Canadians’ net worth is increasing.
In 2016 the median net worth of Canadian families was $295,100, up 14.7% from 2012 ($257,200), reveals StatsCan’s survey of financial security. (Canadian families include families of two or more persons, as well as unattached individuals.)
Unsurprisingly, the survey finds that Canadians’ largest asset and largest debt is housing, accounting for more than a third of total assets.
Private pensions was the second-largest asset category at about 29% of assets, up from about 18% in 2012.
Other real estate, such as cottages and timeshares, represented 10% of total assets.
B.C. families reported the highest median net worth in 2016 ($429,400), and N.B. reported the lowest ($158,400.)
Mortgage and debt details
About 62% of Canadian families reported a principal residence as an asset, with about 57% of these families holding a mortgage on that residence. The average mortgage interest rate on principal residences was 2.94%.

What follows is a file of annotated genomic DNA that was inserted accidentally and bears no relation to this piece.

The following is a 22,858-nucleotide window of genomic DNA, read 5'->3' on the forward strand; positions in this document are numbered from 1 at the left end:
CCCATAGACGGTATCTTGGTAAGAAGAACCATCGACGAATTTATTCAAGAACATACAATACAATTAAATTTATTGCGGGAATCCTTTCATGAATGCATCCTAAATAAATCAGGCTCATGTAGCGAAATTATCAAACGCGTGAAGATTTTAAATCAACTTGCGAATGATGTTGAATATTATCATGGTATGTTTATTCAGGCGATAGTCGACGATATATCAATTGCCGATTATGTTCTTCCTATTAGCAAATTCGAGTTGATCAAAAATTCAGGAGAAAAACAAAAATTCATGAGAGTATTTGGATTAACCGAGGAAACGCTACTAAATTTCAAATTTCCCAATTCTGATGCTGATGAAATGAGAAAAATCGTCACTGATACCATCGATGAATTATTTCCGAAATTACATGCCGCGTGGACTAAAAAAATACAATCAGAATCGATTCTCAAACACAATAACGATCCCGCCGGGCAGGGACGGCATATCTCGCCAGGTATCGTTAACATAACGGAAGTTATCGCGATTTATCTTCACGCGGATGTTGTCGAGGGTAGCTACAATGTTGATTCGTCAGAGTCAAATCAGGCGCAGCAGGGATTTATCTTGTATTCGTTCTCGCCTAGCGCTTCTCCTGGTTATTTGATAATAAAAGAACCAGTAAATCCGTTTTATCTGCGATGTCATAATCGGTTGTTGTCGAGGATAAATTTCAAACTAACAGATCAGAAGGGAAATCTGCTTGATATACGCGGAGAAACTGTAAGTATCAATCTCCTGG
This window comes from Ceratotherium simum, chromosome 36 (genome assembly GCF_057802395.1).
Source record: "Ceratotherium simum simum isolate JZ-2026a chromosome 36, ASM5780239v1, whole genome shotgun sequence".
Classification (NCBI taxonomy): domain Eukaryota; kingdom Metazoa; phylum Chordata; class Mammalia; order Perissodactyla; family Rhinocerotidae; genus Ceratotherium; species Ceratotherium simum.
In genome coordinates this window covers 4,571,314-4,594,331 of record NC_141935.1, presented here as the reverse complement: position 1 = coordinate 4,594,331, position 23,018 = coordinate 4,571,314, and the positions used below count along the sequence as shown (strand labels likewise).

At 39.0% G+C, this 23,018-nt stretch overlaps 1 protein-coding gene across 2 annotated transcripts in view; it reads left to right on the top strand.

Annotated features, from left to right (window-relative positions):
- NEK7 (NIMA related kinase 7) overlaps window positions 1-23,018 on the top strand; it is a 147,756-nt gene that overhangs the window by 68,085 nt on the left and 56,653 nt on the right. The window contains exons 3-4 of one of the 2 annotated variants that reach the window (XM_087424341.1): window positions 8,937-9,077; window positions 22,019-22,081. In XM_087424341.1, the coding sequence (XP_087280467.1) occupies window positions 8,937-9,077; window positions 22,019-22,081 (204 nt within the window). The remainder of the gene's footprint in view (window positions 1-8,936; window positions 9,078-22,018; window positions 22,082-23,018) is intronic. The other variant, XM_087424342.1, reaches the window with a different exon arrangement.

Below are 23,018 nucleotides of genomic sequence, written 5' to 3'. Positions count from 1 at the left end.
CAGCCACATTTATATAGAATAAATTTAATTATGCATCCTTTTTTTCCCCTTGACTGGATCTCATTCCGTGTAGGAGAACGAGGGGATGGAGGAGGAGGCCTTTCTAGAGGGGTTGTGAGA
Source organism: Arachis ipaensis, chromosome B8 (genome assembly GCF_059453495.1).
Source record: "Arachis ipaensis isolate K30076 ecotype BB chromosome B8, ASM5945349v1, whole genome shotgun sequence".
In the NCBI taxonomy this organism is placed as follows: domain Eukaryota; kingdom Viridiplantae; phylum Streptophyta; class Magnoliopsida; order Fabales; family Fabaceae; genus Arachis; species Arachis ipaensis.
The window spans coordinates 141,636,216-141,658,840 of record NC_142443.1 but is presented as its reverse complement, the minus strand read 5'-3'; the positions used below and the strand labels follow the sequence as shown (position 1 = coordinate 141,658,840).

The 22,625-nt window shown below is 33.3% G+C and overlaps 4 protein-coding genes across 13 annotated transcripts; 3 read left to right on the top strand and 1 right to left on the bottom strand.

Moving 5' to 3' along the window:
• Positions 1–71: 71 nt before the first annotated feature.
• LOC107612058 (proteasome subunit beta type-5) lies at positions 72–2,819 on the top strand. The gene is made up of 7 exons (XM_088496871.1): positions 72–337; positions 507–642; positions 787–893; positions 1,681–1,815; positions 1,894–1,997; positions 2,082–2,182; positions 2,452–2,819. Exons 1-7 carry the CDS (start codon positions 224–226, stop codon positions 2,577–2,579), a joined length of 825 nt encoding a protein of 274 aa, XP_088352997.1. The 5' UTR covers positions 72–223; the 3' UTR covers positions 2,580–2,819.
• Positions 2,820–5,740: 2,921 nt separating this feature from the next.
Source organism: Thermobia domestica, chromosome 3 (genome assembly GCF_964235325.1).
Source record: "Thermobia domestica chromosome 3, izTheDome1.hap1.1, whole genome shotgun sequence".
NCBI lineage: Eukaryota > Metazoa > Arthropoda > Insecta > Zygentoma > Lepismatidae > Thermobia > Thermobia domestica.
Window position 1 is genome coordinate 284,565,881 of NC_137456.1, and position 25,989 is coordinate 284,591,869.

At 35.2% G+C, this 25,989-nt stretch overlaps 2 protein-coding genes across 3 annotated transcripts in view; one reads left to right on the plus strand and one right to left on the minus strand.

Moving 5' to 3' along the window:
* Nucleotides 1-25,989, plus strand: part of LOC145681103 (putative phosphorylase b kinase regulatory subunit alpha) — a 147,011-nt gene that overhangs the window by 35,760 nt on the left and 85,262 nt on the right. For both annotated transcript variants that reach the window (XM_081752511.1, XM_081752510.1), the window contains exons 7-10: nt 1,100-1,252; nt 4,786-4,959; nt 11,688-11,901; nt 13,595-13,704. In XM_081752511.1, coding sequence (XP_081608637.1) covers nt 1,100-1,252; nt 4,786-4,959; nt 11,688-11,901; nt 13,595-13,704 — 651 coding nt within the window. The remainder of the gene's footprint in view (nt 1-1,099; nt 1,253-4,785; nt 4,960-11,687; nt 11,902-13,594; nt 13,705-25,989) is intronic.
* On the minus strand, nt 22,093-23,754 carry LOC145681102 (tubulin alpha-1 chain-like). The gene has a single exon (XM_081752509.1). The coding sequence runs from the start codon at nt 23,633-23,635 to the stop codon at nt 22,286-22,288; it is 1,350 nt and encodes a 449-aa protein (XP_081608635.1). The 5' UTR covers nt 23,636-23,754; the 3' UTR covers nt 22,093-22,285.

Overall in 2016, about 38% of Canadian families held a mortgage. The median mortgage value was $190,000, an increase of 20% from 2012 and twice that of 1999.
About three-quarters of mortgages held by Canadian families were fixed rate, while about one-fifth were variable rate.
And, amid concerns about rising consumer debt and mortgages, almost 30% of Canadian families were debt-free in 2016.
“The share was highest among senior-led families, where 58% were debt-free,” says the survey. “However, this was down from 1999 when 72.6% of senior-led families were debt-free.”
That could be because more senior-led families are carrying mortgages into their retirement years.
In 2016 about 14% of families led by a person aged 65 and older held a mortgage, compared with about 8% in 1999.
For more details, read the full survey.